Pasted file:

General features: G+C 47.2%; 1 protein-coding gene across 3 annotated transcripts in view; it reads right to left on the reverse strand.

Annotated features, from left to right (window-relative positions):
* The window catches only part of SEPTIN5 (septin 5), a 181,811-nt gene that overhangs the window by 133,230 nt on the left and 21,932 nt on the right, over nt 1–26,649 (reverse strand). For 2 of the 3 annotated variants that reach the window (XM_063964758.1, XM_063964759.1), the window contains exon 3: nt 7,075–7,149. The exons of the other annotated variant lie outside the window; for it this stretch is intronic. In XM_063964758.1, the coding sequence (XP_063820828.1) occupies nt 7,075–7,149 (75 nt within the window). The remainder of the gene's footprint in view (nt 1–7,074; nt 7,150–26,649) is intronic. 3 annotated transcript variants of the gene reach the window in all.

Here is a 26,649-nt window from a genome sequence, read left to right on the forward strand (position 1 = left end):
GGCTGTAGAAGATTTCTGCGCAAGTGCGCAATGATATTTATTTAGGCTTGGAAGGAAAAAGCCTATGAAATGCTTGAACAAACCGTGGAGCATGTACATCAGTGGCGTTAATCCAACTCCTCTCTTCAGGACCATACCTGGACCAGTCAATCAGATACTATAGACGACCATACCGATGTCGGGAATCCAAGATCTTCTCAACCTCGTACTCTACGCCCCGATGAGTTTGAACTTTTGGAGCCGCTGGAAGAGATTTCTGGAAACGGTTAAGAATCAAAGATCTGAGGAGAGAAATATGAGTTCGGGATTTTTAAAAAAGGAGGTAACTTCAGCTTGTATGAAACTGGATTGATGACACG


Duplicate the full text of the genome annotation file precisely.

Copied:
General features: G+C 47.2%; 1 protein-coding gene across 3 annotated transcripts in view; it reads right to left on the reverse strand.

Annotated features, from left to right (window-relative positions):
* The window catches only part of SEPTIN5 (septin 5), a 181,811-nt gene that overhangs the window by 133,230 nt on the left and 21,932 nt on the right, over nt 1–26,649 (reverse strand). For 2 of the 3 annotated variants that reach the window (XM_063964758.1, XM_063964759.1), the window contains exon 3: nt 7,075–7,149. The exons of the other annotated variant lie outside the window; for it this stretch is intronic. In XM_063964758.1, the coding sequence (XP_063820828.1) occupies nt 7,075–7,149 (75 nt within the window). The remainder of the gene's footprint in view (nt 1–7,074; nt 7,150–26,649) is intronic. 3 annotated transcript variants of the gene reach the window in all.

Here is a 26,649-nt window from a genome sequence, read left to right on the forward strand (position 1 = left end):
GGCTGTAGAAGATTTCTGCGCAAGTGCGCAATGATATTTATTTAGGCTTGGAAGGAAAAAGCCTATGAAATGCTTGAACAAACCGTGGAGCATGTACATCAGTGGCGTTAATCCAACTCCTCTCTTCAGGACCATACCTGGACCAGTCAATCAGATACTATAGACGACCATACCGATGTCGGGAATCCAAGATCTTCTCAACCTCGTACTCTACGCCCCGATGAGTTTGAACTTTTGGAGCCGCTGGAAGAGATTTCTGGAAACGGTTAAGAATCAAAGATCTGAGGAGAGAAATATGAGTTCGGGATTTTTAAAAAAGGAGGTAACTTCAGCTTGTATGAAACTGGATTGATGACACG